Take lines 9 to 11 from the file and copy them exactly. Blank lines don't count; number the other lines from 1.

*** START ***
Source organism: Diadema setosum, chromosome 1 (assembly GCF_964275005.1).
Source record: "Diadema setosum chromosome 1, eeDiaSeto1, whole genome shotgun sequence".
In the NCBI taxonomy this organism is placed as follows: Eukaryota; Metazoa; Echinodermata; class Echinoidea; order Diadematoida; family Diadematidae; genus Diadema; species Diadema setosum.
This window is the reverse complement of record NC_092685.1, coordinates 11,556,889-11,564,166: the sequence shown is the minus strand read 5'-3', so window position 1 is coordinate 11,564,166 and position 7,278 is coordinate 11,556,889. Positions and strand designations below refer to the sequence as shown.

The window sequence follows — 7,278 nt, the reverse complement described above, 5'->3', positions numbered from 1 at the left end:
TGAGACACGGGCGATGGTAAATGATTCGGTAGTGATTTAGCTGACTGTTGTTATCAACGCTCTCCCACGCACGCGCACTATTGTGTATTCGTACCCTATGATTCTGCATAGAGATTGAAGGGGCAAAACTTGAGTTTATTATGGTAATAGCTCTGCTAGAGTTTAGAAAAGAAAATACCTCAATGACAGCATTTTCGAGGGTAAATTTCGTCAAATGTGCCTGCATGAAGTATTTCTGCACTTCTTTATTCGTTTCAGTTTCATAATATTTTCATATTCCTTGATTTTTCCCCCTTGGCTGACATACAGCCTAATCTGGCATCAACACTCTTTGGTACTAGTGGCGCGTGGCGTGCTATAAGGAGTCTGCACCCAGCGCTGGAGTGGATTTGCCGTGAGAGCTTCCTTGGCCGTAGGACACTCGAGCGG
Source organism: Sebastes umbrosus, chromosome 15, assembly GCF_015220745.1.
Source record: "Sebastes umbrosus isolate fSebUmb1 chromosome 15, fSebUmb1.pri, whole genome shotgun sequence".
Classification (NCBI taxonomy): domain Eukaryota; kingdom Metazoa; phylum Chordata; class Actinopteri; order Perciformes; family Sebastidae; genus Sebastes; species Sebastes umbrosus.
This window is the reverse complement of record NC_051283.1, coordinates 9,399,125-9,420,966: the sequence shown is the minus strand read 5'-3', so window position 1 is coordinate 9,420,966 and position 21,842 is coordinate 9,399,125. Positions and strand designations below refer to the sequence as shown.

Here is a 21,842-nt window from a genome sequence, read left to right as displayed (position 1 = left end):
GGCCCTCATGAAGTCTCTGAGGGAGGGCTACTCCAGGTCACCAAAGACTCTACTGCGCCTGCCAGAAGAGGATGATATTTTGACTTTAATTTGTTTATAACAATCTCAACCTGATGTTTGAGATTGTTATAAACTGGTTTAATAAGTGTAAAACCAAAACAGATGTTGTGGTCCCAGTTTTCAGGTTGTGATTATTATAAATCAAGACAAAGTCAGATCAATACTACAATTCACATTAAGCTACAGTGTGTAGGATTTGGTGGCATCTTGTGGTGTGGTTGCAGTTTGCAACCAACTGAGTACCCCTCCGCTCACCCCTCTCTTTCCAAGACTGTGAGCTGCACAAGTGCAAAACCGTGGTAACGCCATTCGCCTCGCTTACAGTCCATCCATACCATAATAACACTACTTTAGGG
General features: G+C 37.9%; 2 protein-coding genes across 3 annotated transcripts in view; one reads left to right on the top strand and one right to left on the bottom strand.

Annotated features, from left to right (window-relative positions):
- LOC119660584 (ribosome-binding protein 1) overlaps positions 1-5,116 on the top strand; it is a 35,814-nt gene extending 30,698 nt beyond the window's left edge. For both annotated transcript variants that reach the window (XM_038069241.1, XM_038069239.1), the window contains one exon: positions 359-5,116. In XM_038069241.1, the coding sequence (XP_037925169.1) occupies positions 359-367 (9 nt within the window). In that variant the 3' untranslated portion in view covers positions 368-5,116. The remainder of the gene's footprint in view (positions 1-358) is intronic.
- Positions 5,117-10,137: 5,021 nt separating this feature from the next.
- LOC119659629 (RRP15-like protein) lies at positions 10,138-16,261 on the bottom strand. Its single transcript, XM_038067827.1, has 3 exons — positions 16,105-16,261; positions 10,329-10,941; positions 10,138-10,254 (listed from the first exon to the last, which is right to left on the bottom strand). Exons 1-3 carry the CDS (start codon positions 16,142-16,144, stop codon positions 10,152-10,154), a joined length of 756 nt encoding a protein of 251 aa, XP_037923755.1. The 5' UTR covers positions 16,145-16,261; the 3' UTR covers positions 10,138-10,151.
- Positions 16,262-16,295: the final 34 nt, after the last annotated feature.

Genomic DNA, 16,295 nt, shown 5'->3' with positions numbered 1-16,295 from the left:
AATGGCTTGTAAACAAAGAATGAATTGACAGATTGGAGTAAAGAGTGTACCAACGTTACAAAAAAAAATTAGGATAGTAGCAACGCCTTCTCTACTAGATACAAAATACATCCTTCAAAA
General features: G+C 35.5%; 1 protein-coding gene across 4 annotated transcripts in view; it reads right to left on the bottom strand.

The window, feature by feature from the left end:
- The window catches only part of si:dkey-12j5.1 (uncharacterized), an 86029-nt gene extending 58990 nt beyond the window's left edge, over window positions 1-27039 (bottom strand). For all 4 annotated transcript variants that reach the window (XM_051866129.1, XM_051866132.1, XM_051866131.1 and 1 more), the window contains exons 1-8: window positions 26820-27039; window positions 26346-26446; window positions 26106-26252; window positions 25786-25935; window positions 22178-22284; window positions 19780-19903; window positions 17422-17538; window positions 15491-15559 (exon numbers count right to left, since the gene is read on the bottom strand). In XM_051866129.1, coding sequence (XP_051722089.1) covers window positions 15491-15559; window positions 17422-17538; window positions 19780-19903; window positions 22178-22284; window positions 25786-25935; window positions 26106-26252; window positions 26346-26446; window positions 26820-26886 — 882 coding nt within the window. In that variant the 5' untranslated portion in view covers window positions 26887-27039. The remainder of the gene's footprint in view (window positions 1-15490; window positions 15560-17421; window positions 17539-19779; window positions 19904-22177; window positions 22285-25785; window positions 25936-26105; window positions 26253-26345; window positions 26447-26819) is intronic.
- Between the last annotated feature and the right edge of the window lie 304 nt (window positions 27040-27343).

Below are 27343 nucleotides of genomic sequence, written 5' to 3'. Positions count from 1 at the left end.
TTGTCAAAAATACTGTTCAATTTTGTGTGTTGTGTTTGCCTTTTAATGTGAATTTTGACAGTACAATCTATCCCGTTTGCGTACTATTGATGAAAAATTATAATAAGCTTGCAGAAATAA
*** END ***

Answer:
Classification (NCBI taxonomy): domain Eukaryota; kingdom Metazoa; phylum Chordata; class Actinopteri; order Perciformes; family Sebastidae; genus Sebastes; species Sebastes umbrosus.
This window is the reverse complement of record NC_051283.1, coordinates 9,399,125-9,420,966: the sequence shown is the minus strand read 5'-3', so window position 1 is coordinate 9,420,966 and position 21,842 is coordinate 9,399,125. Positions and strand designations below refer to the sequence as shown.

Here is a 21,842-nt window from a genome sequence, read left to right as displayed (position 1 = left end):